Bladder control problems: Nutrition solutions for optimal health

Urinary incontinence (UI) is somewhat of a hushed taboo subject. I recently mentioned the topic to a friend which, in turn, provoked images and thoughts of Tena lady adverts, infections, and elderly women rushing for the bathroom (and not quite making it)!


UI refers to the involuntary loss of urine, or the inability to control urinary bladder function. It is a common condition that affects both men and women, although it is more prevalent in women. UI can range from occasional leaks to a complete inability to hold urine.

With an estimated 34% of women suffering from involuntary leakages of urine, this needn't be an ignored or forbidden topic. Addressing UI holistically with nutrition and a functional medicine framework is crucial. It allows for comprehensive care, identifies root causes, considers the impact of nutrition on bladder function, and ultimately improves quality of life.

Types of urinary incontinence

There are different types of UI including stress incontinence, urge incontinence, and overflow incontinence

Stress incontinence arises when there is increased pressure on the bladder. This occurs when one coughs, sneezes, laughs, or engages in activities that put pressure on the bladder. Stress incontinence can be caused by weak pelvic floor muscles. Factors such as childbirth, obesity, and chronic constipation can contribute to a weakened pelvic floor.

Urge incontinence, which is also known as an overactive bladder, involves a sudden urge to urinate followed by the involuntary loss of urine for no obvious reason or stimuli. This type of incontinence could be due to reduced nerve cell communication, bladder muscle spasms, vaginitis, or bladder infections.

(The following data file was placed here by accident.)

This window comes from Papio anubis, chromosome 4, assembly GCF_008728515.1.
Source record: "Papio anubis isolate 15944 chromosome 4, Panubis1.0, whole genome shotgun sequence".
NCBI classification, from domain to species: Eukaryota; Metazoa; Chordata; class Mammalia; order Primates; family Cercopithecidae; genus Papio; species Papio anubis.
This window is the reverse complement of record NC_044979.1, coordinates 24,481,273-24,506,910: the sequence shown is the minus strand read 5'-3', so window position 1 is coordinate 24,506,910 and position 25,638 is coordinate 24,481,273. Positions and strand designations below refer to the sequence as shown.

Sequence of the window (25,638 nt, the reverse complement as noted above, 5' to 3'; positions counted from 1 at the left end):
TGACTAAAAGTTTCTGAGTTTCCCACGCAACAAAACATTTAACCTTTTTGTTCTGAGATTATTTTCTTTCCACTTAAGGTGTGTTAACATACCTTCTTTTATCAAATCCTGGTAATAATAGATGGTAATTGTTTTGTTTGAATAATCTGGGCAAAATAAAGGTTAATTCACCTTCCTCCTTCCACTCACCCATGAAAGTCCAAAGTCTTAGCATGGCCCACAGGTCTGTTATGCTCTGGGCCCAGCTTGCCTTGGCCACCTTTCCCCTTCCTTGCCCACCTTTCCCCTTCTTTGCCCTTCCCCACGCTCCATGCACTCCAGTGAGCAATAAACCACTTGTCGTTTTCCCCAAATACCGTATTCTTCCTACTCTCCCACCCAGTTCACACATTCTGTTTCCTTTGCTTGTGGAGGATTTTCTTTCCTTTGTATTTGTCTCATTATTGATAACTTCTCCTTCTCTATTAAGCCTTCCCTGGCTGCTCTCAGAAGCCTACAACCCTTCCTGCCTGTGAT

Lastly, overflow incontinence is characterised by frequent leaking caused by the inability to fully empty the bladder.

This is a good time to highlight that it is important to see a doctor if you are experiencing any of these symptoms so that they can investigate and provide you with the appropriate treatment, if necessary.

Now that’s out of the way, let’s explore the connection between your diet and bladder health to discover effective nutritional strategies to manage bladder control problems and improve your overall well-being.

Natural nutritional support for urinary incontinence

While bladder training, incontinence pads, and Kegel/pelvic floor exercises are excellent ways to help manage UI, it is worth noting that you can also optimise your nutritional status for additional support.

There is a significant association between the prevalence of UI and certain lifestyle factors such as obesity, smoking, fizzy drinks, caffeine, and alcohol. By being intentional about reducing these risk factors, you can potentially improve your bladder health.

One essential mineral for muscle relaxation and nerve function ismagnesium. It helps decrease bladder muscle spasms, which can be beneficial for individuals with UI. Good food sources of magnesium include dark green leafy vegetables such as steamed Swiss chard and spinach.

Other sources of magnesium include halibut, acorn squash, kelp, steamed broccoli, pumpkin seeds, other green vegetables, nuts, and seeds. By incorporating these foods into your diet, you can naturally increase your magnesium intake and potentially alleviate UI symptoms.

Magnesium isn’t the only nutrient involved in nerve function and bladder control either, vitamin D is too. Vitamin D is crucial for coordinating bladder muscles, and signalling between the bladder and brain. Adequate levels enhance muscle strength, support the bladder, and reduce inflammation, which can contribute to UI. Our skin produces vitamin D when exposed to sunlight's UV B rays. However, in the UK from October to early March, the sunlight is inadequate for vitamin D generation.